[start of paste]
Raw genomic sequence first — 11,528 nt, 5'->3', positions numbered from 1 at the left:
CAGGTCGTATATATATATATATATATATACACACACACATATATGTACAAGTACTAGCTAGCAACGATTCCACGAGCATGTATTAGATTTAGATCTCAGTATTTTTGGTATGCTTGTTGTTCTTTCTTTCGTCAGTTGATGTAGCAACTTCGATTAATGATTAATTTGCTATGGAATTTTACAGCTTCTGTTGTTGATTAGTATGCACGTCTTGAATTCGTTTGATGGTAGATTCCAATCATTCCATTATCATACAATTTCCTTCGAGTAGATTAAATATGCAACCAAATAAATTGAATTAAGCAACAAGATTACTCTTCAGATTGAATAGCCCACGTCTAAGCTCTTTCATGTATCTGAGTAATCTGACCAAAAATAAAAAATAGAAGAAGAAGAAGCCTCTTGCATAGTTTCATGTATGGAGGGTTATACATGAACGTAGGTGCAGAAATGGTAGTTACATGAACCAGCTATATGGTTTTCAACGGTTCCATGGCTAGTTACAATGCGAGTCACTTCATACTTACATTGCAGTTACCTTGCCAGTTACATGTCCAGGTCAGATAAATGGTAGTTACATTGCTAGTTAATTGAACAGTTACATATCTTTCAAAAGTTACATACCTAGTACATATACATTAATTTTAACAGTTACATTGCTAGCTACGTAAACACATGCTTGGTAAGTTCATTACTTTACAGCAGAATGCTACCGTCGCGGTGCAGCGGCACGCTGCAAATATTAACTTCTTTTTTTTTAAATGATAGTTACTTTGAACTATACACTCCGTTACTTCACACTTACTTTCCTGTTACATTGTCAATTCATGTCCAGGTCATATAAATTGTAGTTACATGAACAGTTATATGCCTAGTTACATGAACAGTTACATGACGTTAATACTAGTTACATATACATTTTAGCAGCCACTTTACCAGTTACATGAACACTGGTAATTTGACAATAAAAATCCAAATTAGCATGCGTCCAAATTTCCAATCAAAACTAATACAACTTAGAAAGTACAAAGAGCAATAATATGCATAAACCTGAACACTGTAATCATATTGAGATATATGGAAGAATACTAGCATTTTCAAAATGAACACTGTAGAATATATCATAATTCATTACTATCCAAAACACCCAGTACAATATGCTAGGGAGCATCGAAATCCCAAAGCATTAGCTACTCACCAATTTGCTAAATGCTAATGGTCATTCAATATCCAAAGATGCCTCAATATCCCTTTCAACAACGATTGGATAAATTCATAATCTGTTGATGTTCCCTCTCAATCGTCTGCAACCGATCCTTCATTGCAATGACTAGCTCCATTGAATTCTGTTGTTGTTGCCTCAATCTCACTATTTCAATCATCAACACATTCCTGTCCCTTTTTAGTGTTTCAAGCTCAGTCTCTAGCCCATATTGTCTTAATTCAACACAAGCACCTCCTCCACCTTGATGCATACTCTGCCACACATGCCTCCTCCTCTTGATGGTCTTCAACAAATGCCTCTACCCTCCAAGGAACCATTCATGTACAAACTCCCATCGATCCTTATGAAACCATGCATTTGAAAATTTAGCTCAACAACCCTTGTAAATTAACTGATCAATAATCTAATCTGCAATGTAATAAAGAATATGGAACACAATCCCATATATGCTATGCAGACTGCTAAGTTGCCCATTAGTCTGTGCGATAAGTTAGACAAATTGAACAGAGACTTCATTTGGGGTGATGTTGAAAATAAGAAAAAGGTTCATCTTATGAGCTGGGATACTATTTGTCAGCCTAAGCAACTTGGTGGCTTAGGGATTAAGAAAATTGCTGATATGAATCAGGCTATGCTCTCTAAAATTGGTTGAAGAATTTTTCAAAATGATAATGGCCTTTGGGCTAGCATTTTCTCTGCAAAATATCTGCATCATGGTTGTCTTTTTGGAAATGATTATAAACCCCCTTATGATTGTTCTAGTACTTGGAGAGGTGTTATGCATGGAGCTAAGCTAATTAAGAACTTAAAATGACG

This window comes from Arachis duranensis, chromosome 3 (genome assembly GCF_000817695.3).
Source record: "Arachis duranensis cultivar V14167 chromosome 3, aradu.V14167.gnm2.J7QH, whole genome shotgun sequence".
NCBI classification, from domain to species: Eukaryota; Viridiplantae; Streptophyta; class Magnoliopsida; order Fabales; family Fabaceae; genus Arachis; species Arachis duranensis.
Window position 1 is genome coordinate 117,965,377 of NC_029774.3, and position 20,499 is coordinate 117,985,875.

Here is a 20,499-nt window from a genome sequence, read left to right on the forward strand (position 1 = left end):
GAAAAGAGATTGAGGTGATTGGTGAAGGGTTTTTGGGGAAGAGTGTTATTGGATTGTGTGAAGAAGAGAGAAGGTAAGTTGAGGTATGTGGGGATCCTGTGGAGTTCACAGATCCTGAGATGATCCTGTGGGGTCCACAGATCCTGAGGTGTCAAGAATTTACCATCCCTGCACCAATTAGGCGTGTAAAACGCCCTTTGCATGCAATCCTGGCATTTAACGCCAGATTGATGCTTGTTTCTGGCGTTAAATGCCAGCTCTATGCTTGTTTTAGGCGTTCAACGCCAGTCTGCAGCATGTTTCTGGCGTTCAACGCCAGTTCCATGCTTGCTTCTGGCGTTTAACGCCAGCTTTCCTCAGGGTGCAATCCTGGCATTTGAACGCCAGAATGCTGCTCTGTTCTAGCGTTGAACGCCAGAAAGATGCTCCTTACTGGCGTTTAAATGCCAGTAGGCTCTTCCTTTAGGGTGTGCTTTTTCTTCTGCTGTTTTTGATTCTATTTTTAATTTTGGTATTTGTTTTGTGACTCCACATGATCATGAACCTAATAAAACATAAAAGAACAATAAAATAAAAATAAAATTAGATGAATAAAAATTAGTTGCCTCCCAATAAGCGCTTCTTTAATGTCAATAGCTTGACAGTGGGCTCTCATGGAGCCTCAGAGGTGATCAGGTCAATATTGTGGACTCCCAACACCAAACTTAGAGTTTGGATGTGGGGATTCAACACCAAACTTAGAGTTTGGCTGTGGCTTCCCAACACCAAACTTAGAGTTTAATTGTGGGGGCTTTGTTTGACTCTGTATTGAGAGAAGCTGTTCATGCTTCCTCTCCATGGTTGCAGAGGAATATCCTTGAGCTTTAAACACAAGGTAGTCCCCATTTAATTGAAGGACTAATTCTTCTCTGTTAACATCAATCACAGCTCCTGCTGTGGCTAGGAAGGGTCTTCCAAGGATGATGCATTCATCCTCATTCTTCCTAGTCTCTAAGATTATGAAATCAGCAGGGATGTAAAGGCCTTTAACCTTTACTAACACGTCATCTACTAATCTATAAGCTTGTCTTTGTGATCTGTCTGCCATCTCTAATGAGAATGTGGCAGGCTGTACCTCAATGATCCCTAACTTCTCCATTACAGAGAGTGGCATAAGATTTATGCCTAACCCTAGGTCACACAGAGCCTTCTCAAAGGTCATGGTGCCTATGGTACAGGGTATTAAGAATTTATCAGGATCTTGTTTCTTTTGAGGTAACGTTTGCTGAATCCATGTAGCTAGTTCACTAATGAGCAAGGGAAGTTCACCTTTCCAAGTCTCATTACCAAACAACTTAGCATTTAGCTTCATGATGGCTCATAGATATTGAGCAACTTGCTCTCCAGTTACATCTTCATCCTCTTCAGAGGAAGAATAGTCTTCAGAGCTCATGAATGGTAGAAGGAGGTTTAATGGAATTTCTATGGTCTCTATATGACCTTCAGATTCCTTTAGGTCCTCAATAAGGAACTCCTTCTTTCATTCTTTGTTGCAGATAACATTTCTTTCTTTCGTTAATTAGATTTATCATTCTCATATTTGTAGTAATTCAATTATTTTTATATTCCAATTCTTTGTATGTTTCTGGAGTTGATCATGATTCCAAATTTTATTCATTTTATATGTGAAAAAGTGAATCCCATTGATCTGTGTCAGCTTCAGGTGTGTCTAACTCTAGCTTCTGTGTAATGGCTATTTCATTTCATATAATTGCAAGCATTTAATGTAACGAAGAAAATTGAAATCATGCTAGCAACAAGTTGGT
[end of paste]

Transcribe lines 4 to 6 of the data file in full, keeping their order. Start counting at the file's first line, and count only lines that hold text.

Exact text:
Source record: "Arachis duranensis cultivar V14167 chromosome 3, aradu.V14167.gnm2.J7QH, whole genome shotgun sequence".
NCBI classification, from domain to species: Eukaryota; Viridiplantae; Streptophyta; class Magnoliopsida; order Fabales; family Fabaceae; genus Arachis; species Arachis duranensis.
Window position 1 is genome coordinate 117,965,377 of NC_029774.3, and position 20,499 is coordinate 117,985,875.